Paying the claims involves more public debt, where ironically Argentina has just borrowed $775 million from Qatar for a stop-gap repayment to the International Monetary Fund (IMF) despite its timetabling imminently to forward Argentina $7.5 billion. Quite whether that will be forthcoming, given that a radical nationalist is now lead candidate as president, but it has reached a stage anyway where it is more the IMF with a debt management problem than Argentina.

Argentina’s ratio of public debt to GDP is “only” expected around 73% at end-2023, compared with the UK’s over 100% currently and the US at near 123%. Yet there is a genuine debt service issue.

Might Argentina be compromised, realistically to pay (much of) the Petersen claims?

Last October, the Fitch agency added a minus sign to its CCC credit rating, citing “severe macroeconomic imbalances and limited external liquidity, which increasingly undermine repayment capacity as foreign currency debt service ramps up in the coming years”.

Fitch noted last June: “A default event of some sort appears probable in the coming years, regardless of upcoming elections...negotiating new external financing with the IMF will saddle the next government with even larger imbalances and socially painful policy trade-offs...”

That final aspect is pertinent now a “populist” presidential candidate leads the polls. Even if New York legal rulings continue comprehensively against Argentina, how realistic will it be to get financial settlement?

Burford equity may therefore remain volatile, especially if the next court verdict re-asserts value for its Petersen entitlements – much further rise, again being likely to see profit-taking.

Yet holders can take encouragement, a median scenario would be Argentina stringing out payments, with the not unreasonable excuse that it would otherwise risk social unrest. Burford might even opt to sell on its entitlement to remove uncertainty and gain a still substantial sum to re-deploy in attractive legal cases.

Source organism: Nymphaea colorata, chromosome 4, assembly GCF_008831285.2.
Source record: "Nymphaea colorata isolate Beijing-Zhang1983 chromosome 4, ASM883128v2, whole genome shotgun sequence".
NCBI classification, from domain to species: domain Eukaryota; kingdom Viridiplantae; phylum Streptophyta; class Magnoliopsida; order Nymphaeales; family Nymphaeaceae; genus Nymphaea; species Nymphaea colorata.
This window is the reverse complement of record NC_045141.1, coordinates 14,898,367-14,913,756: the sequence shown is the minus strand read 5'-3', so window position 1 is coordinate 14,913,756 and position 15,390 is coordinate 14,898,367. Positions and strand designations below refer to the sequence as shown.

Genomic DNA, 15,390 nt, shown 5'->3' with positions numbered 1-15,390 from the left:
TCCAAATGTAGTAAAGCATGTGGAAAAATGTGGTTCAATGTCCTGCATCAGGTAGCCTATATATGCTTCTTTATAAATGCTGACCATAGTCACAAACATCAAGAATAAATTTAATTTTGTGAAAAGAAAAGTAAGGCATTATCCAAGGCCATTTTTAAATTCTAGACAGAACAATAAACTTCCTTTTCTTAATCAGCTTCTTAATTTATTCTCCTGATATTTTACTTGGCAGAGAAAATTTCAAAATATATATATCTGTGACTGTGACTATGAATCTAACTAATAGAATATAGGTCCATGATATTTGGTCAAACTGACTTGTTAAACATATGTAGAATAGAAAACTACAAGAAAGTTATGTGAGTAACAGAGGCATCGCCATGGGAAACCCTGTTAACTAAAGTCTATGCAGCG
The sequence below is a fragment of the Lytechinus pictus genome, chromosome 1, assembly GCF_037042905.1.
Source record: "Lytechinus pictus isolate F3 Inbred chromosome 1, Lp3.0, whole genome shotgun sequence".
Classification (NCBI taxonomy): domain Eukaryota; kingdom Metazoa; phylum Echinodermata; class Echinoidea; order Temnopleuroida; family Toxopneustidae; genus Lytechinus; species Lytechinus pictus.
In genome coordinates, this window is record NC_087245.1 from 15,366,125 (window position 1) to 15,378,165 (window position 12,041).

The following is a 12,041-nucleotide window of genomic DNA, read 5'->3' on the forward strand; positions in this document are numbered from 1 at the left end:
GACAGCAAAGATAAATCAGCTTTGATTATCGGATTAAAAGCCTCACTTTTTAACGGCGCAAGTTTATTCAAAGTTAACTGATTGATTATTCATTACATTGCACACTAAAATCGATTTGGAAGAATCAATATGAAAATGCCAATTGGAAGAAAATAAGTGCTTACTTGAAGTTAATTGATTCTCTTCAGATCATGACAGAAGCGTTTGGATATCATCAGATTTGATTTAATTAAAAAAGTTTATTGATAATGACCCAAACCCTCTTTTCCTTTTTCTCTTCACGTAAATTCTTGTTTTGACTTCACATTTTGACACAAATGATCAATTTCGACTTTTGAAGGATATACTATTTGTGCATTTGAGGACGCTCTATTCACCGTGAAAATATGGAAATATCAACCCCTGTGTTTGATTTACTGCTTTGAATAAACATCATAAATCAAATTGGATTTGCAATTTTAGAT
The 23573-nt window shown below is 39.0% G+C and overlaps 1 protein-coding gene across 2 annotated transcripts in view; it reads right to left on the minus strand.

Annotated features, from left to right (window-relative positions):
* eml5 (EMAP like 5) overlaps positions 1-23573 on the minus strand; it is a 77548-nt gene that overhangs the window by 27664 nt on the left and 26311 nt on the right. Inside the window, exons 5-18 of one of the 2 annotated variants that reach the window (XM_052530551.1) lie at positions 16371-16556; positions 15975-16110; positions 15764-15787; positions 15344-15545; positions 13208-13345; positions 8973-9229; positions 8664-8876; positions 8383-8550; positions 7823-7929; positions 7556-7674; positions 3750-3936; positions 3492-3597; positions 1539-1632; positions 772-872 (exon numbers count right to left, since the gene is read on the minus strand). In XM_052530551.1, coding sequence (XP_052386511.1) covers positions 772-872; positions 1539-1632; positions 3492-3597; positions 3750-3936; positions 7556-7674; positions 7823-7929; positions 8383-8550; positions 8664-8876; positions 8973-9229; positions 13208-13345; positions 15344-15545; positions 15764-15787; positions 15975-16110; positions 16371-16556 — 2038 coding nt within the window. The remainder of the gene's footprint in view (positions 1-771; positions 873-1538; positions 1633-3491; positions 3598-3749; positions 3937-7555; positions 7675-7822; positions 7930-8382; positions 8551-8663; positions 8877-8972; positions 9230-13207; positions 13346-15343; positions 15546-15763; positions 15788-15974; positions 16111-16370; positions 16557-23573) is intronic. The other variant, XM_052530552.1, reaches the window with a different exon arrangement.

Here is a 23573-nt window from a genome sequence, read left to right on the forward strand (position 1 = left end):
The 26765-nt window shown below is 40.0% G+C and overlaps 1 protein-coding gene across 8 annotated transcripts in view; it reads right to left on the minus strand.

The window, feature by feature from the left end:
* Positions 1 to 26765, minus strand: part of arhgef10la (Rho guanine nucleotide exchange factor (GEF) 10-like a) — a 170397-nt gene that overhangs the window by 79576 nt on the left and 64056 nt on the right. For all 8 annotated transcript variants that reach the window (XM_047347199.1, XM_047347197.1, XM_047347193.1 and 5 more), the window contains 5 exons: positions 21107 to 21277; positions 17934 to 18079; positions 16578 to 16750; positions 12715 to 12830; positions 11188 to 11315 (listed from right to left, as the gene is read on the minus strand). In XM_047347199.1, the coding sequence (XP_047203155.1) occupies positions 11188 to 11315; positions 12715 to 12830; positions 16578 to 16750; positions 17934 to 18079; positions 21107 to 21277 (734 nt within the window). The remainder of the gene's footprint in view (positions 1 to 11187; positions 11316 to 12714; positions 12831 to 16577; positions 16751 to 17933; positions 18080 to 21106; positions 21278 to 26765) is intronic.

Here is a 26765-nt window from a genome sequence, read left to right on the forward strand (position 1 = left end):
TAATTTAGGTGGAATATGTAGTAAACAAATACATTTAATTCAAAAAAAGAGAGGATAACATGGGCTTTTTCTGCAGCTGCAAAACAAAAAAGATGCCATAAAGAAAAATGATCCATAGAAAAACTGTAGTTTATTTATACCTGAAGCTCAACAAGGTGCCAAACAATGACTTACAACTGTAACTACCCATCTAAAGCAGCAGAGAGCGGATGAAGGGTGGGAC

In terms of the risk/reward profile versus current share price levels, arguably it favours further medium-term upside – despite the volatility risk.

Underlying momentum looks strong, with scope to re-invest

Two years of court cases disrupted by Covid explain a volatile profits trend, where a slump from 2020 (see table) is expected this year to become $412 million (£425 million) net profit, for earnings per share (EPS) equivalent to 145p and a price/earnings (PE) multiple barely over seven times.

Burford Capital - financial summary
Year-end 31 Dec

Turnover ($ million)82103163343425366328217319
Net profit ($m)46.665.7109249318301143-28.830.5
Operating margin (%)62.174.972.379.880.974.063.730.760.8
Reported earnings per share (cents)22.231.552.912015113765.2-13.113.8
Normalised earnings per share (cents)22.231.554.812015114267.2-10.917.4
Operational cashflow per share (cents)-45.1-9.9-3.3-49.1-111-12524.5-267-210
Capital expenditure per share (cents)
Free cashflow per share (cents)-45.2-10.1-4.1-49.4-111-12524.5-267-210
Dividend per share (cents)
Return on capital employed (%)9.813.613.518.214.814.